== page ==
Low-Dose Interleukin-2 and Regulatory T Cell Treatments Attenuate Punctate and Dynamic Mechanical Allodynia in a Mouse Model of Sciatic Nerve Injury
Authors Hu R, Zhang J, Liu X, Huang D, Cao YQ
Received 10 January 2021
Accepted for publication 13 March 2021
Published 6 April 2021 Volume 2021:14 Pages 893—906
Checked for plagiarism Yes
Review by Single anonymous peer review
Peer reviewer comments 5
Editor who approved publication: Professor E. Alfonso Romero-Sandoval
Rong Hu,1– 3 Jintao Zhang,1,2,4 Xuemei Liu,1,2 Dong Huang,3 Yu-Qing Cao1,2
1Department of Anesthesiology, Washington University School of Medicine, St. Louis, MO, USA; 2Washington University Pain Center, Washington University School of Medicine, St. Louis, MO, USA; 3Department of Pain Management, The Third Xiangya Hospital, Central South University, Changsha, Hunan, People’s Republic of China; 4Department of Anesthesiology, Nanfang Hospital, Southern Medical University, Guangzhou, People’s Republic of China
Correspondence: Yu-Qing Cao
Department of Anesthesiology, Washington University School of Medicine, 660 South Euclid, Box 8054, St. Louis, MO, 63110, USA
Tel +1 314 362 8726
Fax +1 314 362 8334
Email [email protected]
Purpose: Nerve injury-induced mechanical hyper-sensitivity, in particular stroking-induced dynamic allodynia, is highly debilitating and difficult to treat. Previous studies indicate that the immunosuppressive regulatory T (Treg) cells modulate the magnitude of punctate mechanical allodynia resulting from sciatic nerve injury. However, whether enhancing Treg-mediated suppression attenuates dynamic allodynia is not known. In the present study, we addressed this knowledge gap by treating mice with low-dose interleukin-2 (ld-IL2) injections or adoptive transfer of Treg cells.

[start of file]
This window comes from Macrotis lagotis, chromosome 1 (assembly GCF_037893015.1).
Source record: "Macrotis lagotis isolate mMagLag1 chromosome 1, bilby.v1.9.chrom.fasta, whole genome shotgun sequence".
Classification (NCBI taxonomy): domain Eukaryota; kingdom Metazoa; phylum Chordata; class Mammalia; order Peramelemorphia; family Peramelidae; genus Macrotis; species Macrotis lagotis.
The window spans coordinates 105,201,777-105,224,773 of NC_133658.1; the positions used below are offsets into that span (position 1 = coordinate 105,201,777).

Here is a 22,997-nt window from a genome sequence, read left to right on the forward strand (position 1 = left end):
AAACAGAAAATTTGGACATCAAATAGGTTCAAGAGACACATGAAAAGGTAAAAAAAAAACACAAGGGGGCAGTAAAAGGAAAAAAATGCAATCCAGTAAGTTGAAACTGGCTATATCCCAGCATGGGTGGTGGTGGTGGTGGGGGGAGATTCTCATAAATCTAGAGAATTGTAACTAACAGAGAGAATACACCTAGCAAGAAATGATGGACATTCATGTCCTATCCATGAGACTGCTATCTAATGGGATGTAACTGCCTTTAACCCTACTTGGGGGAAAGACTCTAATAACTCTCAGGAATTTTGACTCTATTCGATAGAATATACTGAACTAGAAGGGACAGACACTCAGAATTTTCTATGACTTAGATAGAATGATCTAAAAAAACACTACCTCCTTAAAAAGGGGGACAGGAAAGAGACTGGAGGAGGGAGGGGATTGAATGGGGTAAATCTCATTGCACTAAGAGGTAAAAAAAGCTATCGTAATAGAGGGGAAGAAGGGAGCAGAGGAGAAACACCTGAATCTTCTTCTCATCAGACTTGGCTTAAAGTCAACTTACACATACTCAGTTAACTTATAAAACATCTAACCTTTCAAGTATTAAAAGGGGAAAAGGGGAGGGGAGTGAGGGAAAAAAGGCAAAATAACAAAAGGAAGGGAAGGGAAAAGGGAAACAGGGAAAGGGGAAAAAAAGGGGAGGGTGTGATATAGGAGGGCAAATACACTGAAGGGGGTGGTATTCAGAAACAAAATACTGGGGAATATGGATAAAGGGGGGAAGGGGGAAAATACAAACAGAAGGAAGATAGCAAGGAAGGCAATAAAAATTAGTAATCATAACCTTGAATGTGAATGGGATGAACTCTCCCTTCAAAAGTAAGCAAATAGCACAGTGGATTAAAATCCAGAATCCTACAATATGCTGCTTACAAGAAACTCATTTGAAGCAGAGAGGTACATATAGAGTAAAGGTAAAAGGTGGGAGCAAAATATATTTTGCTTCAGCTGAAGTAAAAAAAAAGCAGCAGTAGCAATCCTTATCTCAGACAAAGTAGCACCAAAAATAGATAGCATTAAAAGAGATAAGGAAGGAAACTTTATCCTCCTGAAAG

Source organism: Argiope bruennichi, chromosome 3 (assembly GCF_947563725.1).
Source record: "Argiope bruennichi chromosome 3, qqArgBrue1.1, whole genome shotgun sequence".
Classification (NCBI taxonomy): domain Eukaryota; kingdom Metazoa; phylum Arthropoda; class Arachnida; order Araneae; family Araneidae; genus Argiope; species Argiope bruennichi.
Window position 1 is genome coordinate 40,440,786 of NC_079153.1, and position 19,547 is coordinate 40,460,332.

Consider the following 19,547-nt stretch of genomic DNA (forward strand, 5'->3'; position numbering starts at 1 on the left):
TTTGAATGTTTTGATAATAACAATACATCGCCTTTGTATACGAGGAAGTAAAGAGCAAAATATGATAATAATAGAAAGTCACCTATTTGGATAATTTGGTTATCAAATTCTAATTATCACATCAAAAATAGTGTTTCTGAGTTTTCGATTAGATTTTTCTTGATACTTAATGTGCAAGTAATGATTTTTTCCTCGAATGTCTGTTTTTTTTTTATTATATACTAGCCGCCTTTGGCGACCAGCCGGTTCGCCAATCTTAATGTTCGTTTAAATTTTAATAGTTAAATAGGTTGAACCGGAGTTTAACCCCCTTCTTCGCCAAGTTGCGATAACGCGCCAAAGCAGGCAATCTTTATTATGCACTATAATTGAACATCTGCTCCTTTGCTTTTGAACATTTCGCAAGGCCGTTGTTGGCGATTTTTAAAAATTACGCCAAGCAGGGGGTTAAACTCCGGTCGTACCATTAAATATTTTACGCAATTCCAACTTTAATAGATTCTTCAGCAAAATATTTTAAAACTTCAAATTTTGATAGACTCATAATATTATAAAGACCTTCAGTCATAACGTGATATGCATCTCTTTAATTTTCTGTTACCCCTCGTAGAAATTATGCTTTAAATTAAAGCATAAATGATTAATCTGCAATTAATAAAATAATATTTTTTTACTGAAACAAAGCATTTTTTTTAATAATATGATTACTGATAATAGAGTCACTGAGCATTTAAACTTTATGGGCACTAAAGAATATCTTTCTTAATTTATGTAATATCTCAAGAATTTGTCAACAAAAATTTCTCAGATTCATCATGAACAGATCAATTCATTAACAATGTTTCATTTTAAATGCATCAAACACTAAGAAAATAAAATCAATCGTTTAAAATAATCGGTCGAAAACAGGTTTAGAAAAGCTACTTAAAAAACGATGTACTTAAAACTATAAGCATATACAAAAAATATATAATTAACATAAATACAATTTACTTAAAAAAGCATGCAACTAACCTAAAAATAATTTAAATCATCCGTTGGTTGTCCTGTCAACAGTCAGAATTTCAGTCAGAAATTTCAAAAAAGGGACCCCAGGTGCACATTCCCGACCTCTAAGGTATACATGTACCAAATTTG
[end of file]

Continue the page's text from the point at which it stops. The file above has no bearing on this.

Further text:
Methods: Female Swiss Webster mice received daily injections of ld-IL2 (1 μg/mouse, intraperitoneally) either before or after unilateral spared nerve injury (SNI). Male C57BL/6J mice received adoptive transfer of 1 x 106 Treg cells 3 weeks post-SNI. The responses to punctate and dynamic mechanical stimuli on the hindpaw were monitored before and up to 4– 6 weeks post-SNI. We also compared the distribution of Treg cells and CD3+ total T cells after SNI and/or ld-IL2 treatment.
Results: Ld-IL2 pretreatment in female Swiss Webster mice completely blocked the development of SNI-induced dynamic mechanical allodynia and reduced the magnitude of punctate allodynia. Delayed ld-IL2 treatment in female mice significantly attenuated the morphine-resistant punctate and dynamic allodynia at 3– 5 weeks post-SNI. Adoptive transfer of Treg cells to male C57BL/6J mice 3 weeks post-SNI effectively reversed the persistent punctate and dynamic allodynia, supporting that the effect of ld-IL2 is mediated through endogenous Treg cells, and is likely independent of mouse strain and sex. Neither ld-IL2 treatment nor Treg transfer affected the basal responses to punctate or brush stimuli. Ld-IL2 significantly increased the frequency of Treg cells among total CD3+ T cells in the injured sciatic nerves but not in the uninjured nerves or the dorsal root ganglia, suggesting the injured nerve as ld-IL2’s site of action.
Conclusion: Collectively, results from the present study supports Treg as a cellular target and ld-IL2 as a potential therapeutic option for nerve injury-induced persistent punctate and dynamic mechanical allodynia.
Keywords: spared nerve injury, chronic pain, punctate allodynia, dynamic allodynia, low-dose interleukin-2, regulatory T cell
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